Welcoming in Christ’s name – Matthew 10:40-41

I love that story about graffiti of a cat meaning ‘a kind lady lives here’; that the woman who lived in that house would give food to hoboes or people ‘down on their luck’, but before the fact checkers in the congregation tell me so, I need to disclose that although ‘hobo signs’ or ‘hobo graffiti’ have been widely documented, in the literature and newspapers of the time, and are included in many cultural museums, there is doubt that actual hoboes ever used this kind of writing code. The thinking is that stories about hobo sign language were created during the depression to add to the mystique that had sprung up around the life of hoboes. Its similar way to how Australian authors and poets and artists romanticised the swagman, when, in fact, these very vulnerable and homeless people were living very unromantic lives.

But while hobo signs might not be telling us much about the actual practise of hoboes, they do challenge us to think about ourselves, about the kind of signs people might chalk on the fence posts or the telegraph poles near our homes…(get bread here, go round this town, dogs in garden, table feed, kind man, religious talk gets free meal. people do not give…) They might tell us about the kind of welcome that we offer.

Our very short Bible reading for today from Matthew does a similar thing. It pivots away from a long section where Jesus is giving instructions and warnings to his disciples as he sends them out in mission (the word apostle actually means  apostles ‘sent ones’) to speaking – not to the sent ones – but to those who would receive them. Verbs of hospitality – ‘welcome, receive, give ‘ – dominate these three verses.

And a surprising democratisation takes place here, between the sent and their receivers, because here Jesus promises that those who welcome a prophet or a righteous person (people whose reward in heaven was said to be great) will receive the same reward they do! That the welcome and support that is given to those on mission is just as valuable, just as important, as the key figures in that mission. That actually we are all part of the mission. We are all on a mission from God! It may not be more blessed to give as it is to receive, here in Matthew, but it is certainly just as blessed to give as to receive.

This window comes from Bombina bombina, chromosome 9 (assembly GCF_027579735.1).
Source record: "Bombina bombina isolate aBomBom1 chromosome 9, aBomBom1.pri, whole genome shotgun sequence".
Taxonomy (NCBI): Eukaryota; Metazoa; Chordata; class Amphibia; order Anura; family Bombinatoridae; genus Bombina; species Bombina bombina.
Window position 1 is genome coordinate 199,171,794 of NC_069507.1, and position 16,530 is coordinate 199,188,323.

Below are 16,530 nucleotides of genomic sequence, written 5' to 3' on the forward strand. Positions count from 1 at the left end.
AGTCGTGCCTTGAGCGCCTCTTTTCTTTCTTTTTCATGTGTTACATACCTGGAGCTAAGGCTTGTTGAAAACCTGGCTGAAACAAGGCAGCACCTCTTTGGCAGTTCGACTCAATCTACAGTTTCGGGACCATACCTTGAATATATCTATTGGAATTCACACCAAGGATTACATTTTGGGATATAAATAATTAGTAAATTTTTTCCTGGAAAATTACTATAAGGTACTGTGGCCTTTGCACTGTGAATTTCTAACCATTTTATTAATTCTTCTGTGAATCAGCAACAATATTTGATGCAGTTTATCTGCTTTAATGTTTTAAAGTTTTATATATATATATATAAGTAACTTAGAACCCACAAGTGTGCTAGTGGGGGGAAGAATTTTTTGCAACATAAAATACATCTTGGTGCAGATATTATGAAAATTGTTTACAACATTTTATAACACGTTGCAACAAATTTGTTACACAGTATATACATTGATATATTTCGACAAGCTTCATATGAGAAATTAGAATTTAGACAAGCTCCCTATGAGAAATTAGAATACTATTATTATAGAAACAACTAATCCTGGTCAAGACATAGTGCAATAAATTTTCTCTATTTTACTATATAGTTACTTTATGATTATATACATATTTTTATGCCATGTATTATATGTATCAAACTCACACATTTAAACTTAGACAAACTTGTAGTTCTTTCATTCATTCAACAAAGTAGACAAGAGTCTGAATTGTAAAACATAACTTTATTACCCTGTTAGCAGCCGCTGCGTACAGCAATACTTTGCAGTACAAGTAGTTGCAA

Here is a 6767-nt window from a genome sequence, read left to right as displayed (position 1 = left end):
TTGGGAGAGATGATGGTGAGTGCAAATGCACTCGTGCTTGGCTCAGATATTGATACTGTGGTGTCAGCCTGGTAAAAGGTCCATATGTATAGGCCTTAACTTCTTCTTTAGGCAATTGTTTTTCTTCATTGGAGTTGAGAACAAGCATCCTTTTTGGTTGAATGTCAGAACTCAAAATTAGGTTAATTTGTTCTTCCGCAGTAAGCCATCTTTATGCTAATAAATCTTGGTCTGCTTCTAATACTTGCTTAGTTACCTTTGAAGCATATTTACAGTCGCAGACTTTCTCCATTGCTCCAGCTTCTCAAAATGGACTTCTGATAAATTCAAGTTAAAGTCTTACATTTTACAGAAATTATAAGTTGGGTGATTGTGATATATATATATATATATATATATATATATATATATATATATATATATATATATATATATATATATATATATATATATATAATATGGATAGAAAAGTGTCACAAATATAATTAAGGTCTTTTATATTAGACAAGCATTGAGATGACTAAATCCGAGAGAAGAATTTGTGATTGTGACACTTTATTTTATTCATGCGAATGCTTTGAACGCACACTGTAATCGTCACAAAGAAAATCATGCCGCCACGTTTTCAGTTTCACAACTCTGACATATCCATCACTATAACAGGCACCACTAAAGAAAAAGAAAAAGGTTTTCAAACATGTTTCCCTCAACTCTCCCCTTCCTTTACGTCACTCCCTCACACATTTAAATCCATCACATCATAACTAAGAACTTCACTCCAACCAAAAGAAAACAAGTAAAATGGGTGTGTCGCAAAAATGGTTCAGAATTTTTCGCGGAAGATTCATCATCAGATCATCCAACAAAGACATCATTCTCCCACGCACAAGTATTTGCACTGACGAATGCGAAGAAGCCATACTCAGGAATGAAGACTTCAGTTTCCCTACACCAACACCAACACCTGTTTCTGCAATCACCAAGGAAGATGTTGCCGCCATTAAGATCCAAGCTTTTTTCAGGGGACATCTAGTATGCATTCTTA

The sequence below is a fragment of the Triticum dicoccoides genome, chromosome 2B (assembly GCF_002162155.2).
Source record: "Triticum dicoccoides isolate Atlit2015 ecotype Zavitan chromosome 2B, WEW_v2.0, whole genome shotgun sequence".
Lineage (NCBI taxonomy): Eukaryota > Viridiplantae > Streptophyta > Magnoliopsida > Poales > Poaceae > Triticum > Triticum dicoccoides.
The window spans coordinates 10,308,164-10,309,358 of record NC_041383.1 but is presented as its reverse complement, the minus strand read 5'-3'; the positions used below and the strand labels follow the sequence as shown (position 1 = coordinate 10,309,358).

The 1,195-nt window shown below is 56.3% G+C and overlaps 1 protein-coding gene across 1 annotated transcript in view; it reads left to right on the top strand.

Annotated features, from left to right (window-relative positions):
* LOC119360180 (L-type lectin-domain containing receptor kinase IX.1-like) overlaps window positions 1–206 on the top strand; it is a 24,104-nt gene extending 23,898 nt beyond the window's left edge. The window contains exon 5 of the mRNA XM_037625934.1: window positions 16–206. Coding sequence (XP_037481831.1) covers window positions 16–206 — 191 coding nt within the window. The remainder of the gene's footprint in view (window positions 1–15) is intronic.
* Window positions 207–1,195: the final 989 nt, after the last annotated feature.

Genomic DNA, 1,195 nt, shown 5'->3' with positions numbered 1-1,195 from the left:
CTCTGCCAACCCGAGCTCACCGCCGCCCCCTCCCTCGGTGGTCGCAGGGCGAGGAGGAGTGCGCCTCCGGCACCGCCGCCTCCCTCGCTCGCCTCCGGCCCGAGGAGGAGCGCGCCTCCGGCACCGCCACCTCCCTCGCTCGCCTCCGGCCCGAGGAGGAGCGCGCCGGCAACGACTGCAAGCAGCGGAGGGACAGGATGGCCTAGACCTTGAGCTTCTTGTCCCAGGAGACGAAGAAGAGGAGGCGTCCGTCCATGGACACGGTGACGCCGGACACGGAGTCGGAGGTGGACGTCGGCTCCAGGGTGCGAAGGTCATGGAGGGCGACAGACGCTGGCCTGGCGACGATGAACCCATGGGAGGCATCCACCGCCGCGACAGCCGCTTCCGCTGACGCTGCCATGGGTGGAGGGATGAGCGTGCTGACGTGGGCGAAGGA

It seems I am preaching a series on former ministers of this church, but, again, twenty or so years ago, when I was a student pastor at Northside Baptist, I was asked to lead the evening service and feed and water and welcome the visiting preacher, someone called Rev Jim Barr. So I met Jim and took him out to dinner and he preached and after the service, when Aron had turned up to drive me home, I asked if we could drop him anywhere. “Not really sure,” was Jim’s answer. “Oh,” I said, “Where are you staying? Are you headed back to Melbourne tonight” “Oh no,” said Jim, “my flight’s tomorrow, but I’ve got no plans for tonight.” And so, Aron and I ended up taking Jim home and changing the sheets on mum and dad’s bed (we were staying with them at the time but they were away) and putting Jim up for the night. It was, I think, a fairly equitable exchange of blessings!

But what Jesus is saying about the nature of the community, the behaviour of the community that acts in Jesus name, even goes further than this. Verse 42, “…and whoever gives even a cup of cold water to one of these little ones in the name of a disciple – truly I tell you, none of these will lose their reward.”